Design-based Thinking and 3D Printing

Design- based thinking is the thought processes involved in developing solution to design needs and opportunities (NESA, 2017). The design process identifies such thought processes and recognizes five stages involved in creating a designed solution (NESA, 2017). The five phases are:

  1. Discovery
  2. Interpretation
  3. Ideation
  4. Experimentation
  5. Evolution

There are many benefits of learning by design. It promotes engagement and intellectual quality through discussion, problem solving, theorising, drawing conclusions and developing deep understanding (Haren, 2010). Learning by design enables students to be active learners as they enact, develop, determine and evaluate, rather than passively receive information (Haren, 2010). Design-based thinking and learning is collaborative, student-centred, experimental, and creative (Bower et al., 2018).

3D Printing using Makerspaces and Tinkercad

3D printing is an emerging technology that could improve students learning outcomes (Bower et al., 2018). Makerspaces is an organization that offers such technology. It also provides teachers with numerous learning activities and lessons to undertake. Makerspace activities using 3D printing has been proven to demonstrate extensive design thinking skills in many phases of the design process (Bower et al., 2018). Within the lessons, it is essential there is a balance of explicit instruction and open-ended inquiry within the lessons (Bower et al., 2018). Giving students authentic, real-life problems to solve using 3D technology promotes student creativity as they design many different solutions and later produce them using 3D technology.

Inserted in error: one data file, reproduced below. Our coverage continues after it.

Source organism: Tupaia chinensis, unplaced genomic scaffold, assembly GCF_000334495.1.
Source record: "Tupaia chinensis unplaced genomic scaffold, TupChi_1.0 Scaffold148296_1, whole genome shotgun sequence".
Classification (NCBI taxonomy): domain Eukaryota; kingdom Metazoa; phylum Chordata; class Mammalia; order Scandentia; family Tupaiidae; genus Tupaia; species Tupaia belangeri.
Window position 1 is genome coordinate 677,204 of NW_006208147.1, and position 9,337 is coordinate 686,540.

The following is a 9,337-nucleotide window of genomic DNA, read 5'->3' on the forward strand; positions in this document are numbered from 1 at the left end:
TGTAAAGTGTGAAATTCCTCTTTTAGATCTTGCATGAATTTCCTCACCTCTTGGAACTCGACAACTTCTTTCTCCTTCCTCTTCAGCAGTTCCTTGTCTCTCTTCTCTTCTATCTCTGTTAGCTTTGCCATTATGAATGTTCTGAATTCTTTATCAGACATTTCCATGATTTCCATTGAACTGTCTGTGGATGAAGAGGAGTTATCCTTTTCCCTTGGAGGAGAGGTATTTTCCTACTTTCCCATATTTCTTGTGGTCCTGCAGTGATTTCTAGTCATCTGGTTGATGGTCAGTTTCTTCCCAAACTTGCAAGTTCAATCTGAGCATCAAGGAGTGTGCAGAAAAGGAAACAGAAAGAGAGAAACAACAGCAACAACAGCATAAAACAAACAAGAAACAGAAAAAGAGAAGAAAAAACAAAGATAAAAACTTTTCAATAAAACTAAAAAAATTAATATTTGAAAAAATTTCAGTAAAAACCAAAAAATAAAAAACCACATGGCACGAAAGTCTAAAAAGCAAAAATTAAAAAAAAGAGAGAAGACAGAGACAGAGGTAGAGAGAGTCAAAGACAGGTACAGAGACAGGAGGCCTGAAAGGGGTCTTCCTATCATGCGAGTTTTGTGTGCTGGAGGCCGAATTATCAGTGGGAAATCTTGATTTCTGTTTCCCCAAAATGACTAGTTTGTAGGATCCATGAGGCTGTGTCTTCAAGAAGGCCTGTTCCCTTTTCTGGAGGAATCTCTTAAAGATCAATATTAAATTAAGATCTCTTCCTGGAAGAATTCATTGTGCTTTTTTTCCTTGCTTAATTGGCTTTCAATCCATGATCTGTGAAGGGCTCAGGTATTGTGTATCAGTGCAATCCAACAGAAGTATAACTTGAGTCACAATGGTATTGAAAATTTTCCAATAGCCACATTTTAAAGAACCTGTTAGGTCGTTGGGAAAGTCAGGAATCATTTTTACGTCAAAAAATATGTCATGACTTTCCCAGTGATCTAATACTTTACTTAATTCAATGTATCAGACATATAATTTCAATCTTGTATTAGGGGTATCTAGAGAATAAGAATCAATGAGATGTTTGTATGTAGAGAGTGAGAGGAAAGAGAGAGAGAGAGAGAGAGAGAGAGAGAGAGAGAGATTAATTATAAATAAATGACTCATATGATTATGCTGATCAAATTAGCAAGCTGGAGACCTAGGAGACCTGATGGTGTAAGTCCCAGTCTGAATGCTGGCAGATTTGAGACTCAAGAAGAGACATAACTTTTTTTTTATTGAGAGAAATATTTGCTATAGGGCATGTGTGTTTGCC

Tinkercad is a free-to-use, online program that allow people to ‘think, create, and make’ (Tinkercad, n.d.). It is a software than be used for 3D design as it provides a space for people to create their design by placing, adjusting, and combining objects and shapes (Tinkercad, n.d.). Tinkercard provides a platform where creativity can flourish as it provides students with the opportunity to explore, experiment, and create their design before they 3D print.

Limitations

Although there are many benefits to 3D printing there also limitations. The biggest limitation is the cost of the technology. School subscription to makerspaces is $300 and 3D printers can reach up to $3500. Furthermore, schools would need to have the digital resources to have such technology.

References

Bower, M., Stevenson, M., Falloon, G., Forbes, A., Hatzigianni, M. (2018). Makerspaces in Primary School Settings – Advancing 21st Century and STEM capabilities using 3D Design and 3D Printing. Sydney, Australia: Macquarie University. Available at: https://primarymakers.com.

van Haren, R. (2010). Engaging learner diversity through learning by design. E-Learning and Digital Media, 7(3), 258-271

Makers Empire. (n.d.). 3D Printing in makerspaces. Retrieved from https://www.makersempire.com/3d-printing-in-makerspaces/

NESA. (2017). Science and Technology K-6 Syllabus. Retrieved from https://educationstandards.nsw.edu.au/wps/wcm/connect/5ab69646-f1d4-404b-9c16-b39dfb0986d3/science-and-technology-k-6-syllabus-2017.pdf?MOD=AJPERES&CVID

Tinkercad. (n.d.). TINKERCAD. Retrieved from https://www.tinkercad.com/

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